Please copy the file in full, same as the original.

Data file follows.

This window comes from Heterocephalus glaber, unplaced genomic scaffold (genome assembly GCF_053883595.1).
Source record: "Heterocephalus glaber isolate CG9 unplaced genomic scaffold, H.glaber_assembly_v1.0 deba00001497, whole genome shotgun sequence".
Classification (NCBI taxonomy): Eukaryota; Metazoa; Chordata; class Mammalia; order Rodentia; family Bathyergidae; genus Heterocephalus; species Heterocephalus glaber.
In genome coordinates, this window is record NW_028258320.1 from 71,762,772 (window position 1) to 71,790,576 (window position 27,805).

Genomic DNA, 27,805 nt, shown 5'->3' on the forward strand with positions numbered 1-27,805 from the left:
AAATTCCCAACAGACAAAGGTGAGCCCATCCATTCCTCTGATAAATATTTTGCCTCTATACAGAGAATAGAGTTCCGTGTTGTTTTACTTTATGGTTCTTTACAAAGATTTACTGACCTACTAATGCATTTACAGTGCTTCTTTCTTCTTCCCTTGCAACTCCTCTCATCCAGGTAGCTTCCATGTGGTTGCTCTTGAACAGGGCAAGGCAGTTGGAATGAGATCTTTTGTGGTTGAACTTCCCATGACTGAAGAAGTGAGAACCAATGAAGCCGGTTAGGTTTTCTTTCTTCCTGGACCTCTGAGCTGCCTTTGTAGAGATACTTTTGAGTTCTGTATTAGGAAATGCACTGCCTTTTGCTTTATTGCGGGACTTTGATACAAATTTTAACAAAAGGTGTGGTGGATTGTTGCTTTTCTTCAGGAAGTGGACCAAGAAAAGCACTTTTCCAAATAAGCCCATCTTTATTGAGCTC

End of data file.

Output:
This window comes from Heterocephalus glaber, unplaced genomic scaffold (genome assembly GCF_053883595.1).
Source record: "Heterocephalus glaber isolate CG9 unplaced genomic scaffold, H.glaber_assembly_v1.0 deba00001497, whole genome shotgun sequence".
Classification (NCBI taxonomy): Eukaryota; Metazoa; Chordata; class Mammalia; order Rodentia; family Bathyergidae; genus Heterocephalus; species Heterocephalus glaber.
In genome coordinates, this window is record NW_028258320.1 from 71,762,772 (window position 1) to 71,790,576 (window position 27,805).

Genomic DNA, 27,805 nt, shown 5'->3' on the forward strand with positions numbered 1-27,805 from the left:
AAATTCCCAACAGACAAAGGTGAGCCCATCCATTCCTCTGATAAATATTTTGCCTCTATACAGAGAATAGAGTTCCGTGTTGTTTTACTTTATGGTTCTTTACAAAGATTTACTGACCTACTAATGCATTTACAGTGCTTCTTTCTTCTTCCCTTGCAACTCCTCTCATCCAGGTAGCTTCCATGTGGTTGCTCTTGAACAGGGCAAGGCAGTTGGAATGAGATCTTTTGTGGTTGAACTTCCCATGACTGAAGAAGTGAGAACCAATGAAGCCGGTTAGGTTTTCTTTCTTCCTGGACCTCTGAGCTGCCTTTGTAGAGATACTTTTGAGTTCTGTATTAGGAAATGCACTGCCTTTTGCTTTATTGCGGGACTTTGATACAAATTTTAACAAAAGGTGTGGTGGATTGTTGCTTTTCTTCAGGAAGTGGACCAAGAAAAGCACTTTTCCAAATAAGCCCATCTTTATTGAGCTC